Tom Gage, the Detroit News’ traveling beat writer on the Tigers for 36 years, was elected the 2015 winner of the J.G. Taylor Spink Award in balloting by the Baseball Writers’ Association of America.
He will be honored with the award that is presented annually to a sportswriter “for meritorious contributions to baseball writing” during the National Baseball Hall of Fame and Museum’s induction weekend July 24-27, 2015, in Cooperstown, N.Y.
In the closest vote since the mail-ballot process began in 2002, Gage was named on 167 of the record 463 ballots, including one blank, cast by BBWAA members with 10 or more consecutive years’ service in becoming the 66th winner of the award since its inception in 1962 and named for the first recipient. Spink was a driving force of The Sporting News, known during his lifetime as the “Baseball Bible.”
The late Furman Bisher, who wrote more than 15,000 columns in a 59-year career for the Atlanta Journal and Constitution, finished second with 161 votes. Boston Globe columnist Dan Shaughnessy, a major voice on baseball in New England and nationally for 34 years, was third with 134 votes.
The six-point margin between first and second place as well as the 33-point gap among the three candidates were the closest in voting history. The previous closest result was in 2002 when Hal McCoy won out over Murray Chass by 25 points, 171-146. Peter Gammons had 111 votes that year. The 60-vote separation among those three writers had also been the narrowest before this election. Chass and Gammons were elected in subsequent years.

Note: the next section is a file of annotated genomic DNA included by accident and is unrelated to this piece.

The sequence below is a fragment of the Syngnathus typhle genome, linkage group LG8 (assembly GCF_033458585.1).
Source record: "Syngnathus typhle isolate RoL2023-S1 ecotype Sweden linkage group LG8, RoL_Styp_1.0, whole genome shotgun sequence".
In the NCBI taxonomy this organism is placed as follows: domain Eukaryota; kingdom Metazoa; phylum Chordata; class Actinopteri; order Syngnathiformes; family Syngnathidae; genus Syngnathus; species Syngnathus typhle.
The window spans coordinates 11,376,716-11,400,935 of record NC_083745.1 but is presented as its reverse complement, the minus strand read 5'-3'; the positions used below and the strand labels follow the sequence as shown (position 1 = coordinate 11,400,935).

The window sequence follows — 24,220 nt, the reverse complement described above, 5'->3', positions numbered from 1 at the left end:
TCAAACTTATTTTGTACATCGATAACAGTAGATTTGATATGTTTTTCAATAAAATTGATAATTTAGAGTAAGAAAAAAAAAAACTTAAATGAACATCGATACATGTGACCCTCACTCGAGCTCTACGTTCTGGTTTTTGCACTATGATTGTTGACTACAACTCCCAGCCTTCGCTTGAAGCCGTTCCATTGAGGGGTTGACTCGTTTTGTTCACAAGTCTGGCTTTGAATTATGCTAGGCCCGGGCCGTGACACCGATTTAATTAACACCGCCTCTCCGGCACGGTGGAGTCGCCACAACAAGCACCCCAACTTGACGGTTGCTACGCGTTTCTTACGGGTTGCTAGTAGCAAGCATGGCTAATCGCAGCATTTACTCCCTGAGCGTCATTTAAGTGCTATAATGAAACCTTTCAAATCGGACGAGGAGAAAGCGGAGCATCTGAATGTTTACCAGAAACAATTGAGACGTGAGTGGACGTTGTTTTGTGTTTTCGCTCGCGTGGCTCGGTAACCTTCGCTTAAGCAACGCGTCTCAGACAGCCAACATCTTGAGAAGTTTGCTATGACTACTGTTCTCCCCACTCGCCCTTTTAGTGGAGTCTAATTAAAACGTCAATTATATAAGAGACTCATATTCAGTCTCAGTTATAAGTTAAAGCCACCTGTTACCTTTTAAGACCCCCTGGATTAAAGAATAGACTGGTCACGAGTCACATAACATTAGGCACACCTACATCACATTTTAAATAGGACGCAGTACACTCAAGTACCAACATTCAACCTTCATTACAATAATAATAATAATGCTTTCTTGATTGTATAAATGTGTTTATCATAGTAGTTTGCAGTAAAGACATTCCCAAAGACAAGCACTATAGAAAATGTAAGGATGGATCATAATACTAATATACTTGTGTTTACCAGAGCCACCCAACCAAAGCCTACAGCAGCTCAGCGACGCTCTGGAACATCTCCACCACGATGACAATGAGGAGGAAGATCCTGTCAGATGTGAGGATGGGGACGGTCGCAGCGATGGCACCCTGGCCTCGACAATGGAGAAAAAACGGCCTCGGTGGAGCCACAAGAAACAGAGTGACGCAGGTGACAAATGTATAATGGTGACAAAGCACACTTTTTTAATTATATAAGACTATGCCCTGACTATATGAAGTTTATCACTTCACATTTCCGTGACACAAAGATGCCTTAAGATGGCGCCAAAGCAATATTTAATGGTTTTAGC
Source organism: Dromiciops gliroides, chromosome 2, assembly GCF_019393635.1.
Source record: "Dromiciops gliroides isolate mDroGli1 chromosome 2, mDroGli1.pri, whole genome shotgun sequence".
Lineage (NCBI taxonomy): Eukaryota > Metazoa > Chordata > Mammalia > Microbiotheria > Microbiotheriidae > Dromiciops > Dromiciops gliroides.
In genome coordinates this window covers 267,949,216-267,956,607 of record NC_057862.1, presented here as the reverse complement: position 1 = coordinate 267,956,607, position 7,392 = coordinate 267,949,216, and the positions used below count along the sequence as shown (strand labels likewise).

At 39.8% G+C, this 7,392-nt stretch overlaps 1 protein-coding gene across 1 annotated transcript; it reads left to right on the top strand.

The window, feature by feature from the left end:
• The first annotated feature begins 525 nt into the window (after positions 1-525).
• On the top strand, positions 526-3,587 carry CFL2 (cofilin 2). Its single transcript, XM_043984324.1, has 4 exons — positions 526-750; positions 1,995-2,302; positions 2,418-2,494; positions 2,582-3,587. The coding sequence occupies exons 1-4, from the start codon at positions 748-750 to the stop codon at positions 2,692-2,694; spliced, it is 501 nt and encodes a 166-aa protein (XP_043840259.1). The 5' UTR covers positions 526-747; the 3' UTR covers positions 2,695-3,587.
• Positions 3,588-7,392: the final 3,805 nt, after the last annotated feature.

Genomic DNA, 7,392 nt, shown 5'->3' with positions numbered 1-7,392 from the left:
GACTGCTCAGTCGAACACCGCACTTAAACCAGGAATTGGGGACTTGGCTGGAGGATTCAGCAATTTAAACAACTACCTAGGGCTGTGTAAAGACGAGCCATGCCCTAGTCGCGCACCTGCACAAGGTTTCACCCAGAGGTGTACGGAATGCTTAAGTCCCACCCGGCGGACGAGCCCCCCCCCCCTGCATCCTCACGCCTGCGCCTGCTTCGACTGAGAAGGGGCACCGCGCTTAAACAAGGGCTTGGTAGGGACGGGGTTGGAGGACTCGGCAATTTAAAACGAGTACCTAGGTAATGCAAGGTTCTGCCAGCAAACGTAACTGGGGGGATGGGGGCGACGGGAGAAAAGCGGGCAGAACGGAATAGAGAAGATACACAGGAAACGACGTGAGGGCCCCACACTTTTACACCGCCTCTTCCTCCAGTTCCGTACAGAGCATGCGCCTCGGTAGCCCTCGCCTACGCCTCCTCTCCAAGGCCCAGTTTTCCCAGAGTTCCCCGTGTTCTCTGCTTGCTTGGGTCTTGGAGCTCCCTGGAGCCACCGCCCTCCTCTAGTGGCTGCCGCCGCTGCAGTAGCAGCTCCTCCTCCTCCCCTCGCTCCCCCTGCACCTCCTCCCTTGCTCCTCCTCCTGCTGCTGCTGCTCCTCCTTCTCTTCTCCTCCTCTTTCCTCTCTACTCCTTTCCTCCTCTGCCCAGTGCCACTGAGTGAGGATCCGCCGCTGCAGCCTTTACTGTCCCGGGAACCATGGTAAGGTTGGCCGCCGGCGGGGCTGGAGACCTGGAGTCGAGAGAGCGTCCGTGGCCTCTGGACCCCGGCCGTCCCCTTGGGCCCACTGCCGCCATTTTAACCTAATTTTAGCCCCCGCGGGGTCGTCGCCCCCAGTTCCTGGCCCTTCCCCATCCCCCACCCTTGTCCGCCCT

Candidates were chosen by a three-member, BBWAA-appointed committee and announced during the All-Star Game meeting July 15 at Target Field in Minneapolis. Voting was conducted in November.
Gage has covered major-league games in 54 ballparks, has written more than 11 million words on baseball and covered more than 5,000 games, including five no-hitters. His output included daily notes, gamers, plugs, writethrus – all on deadline – plus social media responsibilities; three dozen years on the beat without a sick day, including a night game in Boston after undergoing a morning root canal.
On an off-day between Games 2 and 3 of the 1989 World Series after Oakland beat San Francisco in the first two games, Tom’s lede read, “All that can save the Giants now is an act of nature that renders Candlestick Park unplayable.” An earthquake occurred the next day, delaying the World Series for 10 days.
Gage’s strength has been the freshness and flow of his writing, aiming to appeal to the hardcore fan’s family as well as the hardcore fan. He has been Michigan’s Sportswriter of the Year twice and won numerous other awards at The News and at the New Orleans Times-Picayune, the paper where he started.
Gage has served as longtime chairman of the Detroit Chapter of the BBWAA and on the screening committee that formulates the annual Hall of Fame ballot. Asked why he has not yet written a book, Gage said, “Because I write the equivalent of two books every season.”